A Tulsa medical marijuana clinic has filed a lawsuit against several state agencies for a state bill they believe jeopardizes their patient’s privacy.
The Tulsa Higher Care Clinic is taking action against the Oklahoma Medical Marijuana Authority, the State Department of Health, the State Department of Public Safety, and the Oklahoma Law Enforcement Telecommunications System. The lawsuit aims to put a stop to the agencies' interpretation of State Bill 1030.
"We had zero option but to file an injunction to make sure my information doesn't get released to the state," THC2 Co-Owner Whitney Wehmeyer said.
The OMMA website said the bill requires them to share information on medical marijuana licenses with Oklahoma law enforcement, but the Tulsa Higher Care Clinic's lawsuit argues the bill was specifically referencing business licenses, not patient license information.
"You have to treat it like medicine," Wehmeyer said. "If we're treating it like medicine, then those are my medical records, and they're private, and they're protected by HIPAA, and you can't share them with anybody."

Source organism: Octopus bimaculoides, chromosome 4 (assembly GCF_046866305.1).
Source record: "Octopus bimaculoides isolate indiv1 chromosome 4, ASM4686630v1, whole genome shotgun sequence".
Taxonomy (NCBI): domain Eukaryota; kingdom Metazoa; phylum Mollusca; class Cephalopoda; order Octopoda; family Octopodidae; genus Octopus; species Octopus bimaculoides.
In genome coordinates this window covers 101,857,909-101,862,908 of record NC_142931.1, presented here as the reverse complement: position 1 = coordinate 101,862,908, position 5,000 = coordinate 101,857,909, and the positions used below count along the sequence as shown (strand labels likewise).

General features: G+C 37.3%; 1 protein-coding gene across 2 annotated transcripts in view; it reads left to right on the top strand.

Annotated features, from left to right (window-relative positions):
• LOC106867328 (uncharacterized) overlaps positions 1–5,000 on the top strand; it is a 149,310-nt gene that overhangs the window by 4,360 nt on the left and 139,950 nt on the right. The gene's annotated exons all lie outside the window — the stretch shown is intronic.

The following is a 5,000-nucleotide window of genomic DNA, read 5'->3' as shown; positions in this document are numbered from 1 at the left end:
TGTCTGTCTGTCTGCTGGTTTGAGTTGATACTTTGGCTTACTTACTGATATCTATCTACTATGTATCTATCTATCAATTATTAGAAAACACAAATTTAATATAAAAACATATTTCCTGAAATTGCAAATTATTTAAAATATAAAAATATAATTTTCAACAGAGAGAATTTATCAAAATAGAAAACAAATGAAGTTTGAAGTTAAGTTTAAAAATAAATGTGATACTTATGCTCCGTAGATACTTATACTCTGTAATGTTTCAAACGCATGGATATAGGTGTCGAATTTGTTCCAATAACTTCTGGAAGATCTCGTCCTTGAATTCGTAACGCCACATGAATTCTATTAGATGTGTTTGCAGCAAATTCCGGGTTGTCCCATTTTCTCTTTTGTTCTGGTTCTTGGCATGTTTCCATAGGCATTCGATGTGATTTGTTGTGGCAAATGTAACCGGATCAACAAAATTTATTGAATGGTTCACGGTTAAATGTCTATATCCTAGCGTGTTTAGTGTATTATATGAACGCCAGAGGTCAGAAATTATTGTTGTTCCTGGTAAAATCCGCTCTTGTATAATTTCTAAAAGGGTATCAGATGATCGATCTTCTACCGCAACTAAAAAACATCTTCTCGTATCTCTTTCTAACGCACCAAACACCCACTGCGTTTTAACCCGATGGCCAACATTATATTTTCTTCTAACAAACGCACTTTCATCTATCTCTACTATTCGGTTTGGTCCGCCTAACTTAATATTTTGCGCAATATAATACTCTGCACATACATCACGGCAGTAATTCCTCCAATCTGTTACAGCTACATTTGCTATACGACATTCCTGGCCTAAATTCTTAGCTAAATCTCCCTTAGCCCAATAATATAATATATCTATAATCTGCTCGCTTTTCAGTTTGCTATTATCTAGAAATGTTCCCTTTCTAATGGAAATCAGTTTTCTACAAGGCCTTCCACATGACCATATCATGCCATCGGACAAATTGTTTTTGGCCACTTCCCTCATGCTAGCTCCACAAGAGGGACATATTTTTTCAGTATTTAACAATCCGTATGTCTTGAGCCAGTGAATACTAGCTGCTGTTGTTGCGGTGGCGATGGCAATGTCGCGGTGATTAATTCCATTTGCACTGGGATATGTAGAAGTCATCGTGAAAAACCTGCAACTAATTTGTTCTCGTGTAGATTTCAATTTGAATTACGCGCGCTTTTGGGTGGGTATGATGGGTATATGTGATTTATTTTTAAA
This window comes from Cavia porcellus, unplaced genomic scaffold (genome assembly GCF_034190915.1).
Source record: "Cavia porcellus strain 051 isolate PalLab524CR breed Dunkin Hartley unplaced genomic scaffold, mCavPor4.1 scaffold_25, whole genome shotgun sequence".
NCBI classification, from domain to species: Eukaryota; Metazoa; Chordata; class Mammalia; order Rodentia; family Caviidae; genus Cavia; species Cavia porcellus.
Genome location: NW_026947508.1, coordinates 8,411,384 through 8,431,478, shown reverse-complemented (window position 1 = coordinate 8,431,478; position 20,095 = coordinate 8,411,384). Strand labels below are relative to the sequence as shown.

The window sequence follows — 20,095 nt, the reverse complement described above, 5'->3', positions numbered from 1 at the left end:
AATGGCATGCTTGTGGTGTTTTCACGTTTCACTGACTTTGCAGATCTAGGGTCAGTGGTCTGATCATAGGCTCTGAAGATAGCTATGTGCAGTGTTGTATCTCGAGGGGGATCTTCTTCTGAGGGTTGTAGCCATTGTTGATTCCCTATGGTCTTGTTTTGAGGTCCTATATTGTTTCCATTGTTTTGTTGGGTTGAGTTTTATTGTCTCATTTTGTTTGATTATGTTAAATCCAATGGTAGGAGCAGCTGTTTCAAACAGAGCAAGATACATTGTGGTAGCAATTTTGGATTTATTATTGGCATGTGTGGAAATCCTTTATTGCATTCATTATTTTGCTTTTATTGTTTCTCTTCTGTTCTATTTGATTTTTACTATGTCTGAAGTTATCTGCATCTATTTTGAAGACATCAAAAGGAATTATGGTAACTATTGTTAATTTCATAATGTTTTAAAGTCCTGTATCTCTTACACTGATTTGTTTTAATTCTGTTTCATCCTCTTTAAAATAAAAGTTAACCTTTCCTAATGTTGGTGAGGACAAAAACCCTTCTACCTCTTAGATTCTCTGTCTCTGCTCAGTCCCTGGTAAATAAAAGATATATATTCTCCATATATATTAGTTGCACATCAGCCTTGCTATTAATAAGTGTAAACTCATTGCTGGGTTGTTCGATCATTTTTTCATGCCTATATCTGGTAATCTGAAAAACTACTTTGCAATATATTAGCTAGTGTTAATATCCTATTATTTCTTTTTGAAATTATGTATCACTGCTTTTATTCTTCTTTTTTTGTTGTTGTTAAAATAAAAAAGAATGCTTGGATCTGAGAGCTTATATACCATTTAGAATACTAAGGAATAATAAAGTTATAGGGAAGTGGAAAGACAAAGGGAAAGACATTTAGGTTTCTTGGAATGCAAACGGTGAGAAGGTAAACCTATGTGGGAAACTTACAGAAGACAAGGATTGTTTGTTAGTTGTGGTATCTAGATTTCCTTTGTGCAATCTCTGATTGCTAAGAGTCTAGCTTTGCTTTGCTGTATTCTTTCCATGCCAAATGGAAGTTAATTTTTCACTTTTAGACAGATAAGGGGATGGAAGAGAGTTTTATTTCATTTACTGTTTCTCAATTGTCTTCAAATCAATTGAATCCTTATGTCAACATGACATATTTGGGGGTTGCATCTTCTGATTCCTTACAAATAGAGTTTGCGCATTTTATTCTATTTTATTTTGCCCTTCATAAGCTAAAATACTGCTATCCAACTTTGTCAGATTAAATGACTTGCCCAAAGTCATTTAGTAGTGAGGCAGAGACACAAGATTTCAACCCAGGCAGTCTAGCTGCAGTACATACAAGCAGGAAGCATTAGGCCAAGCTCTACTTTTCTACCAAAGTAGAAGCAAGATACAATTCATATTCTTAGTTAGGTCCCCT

Wehmeyer said her clinic's patients are scared that their status as a medical marijuana patient could cause them to be discriminated against.
"I don't have an issue with a cop asking for my medical marijuana card after I've been pulled over and verifying I'm a patient," she said. "The fact that you get to know that before you pull me over? That doesn't seem fair."
The lawsuit argues that Oklahoma law enforcement is not entitled to patient information without a lawful court order.
A joint statement from OMMA states:
The Oklahoma State Department of Health (OSDH) and the Oklahoma Medical Marijuana Authority (OMMA) are aware of potential discrepancies in the language of SB1030. The agency welcomes the opportunity to receive direction from the court on this issue.
It is also important to emphasize that no patient data has been shared with any agency or the Oklahoma Law Enforcement Telecommunications System (OLETS), and no information will be shared until the court has decided this question.
The Department of Public Safety told News On 6 they didn't have more to add to the above statement. They said they only put information on OLETS if and when they are instructed to.
Wehmeyer said if all parties can agree that no patient information will be shared, her clinic will drop the lawsuit.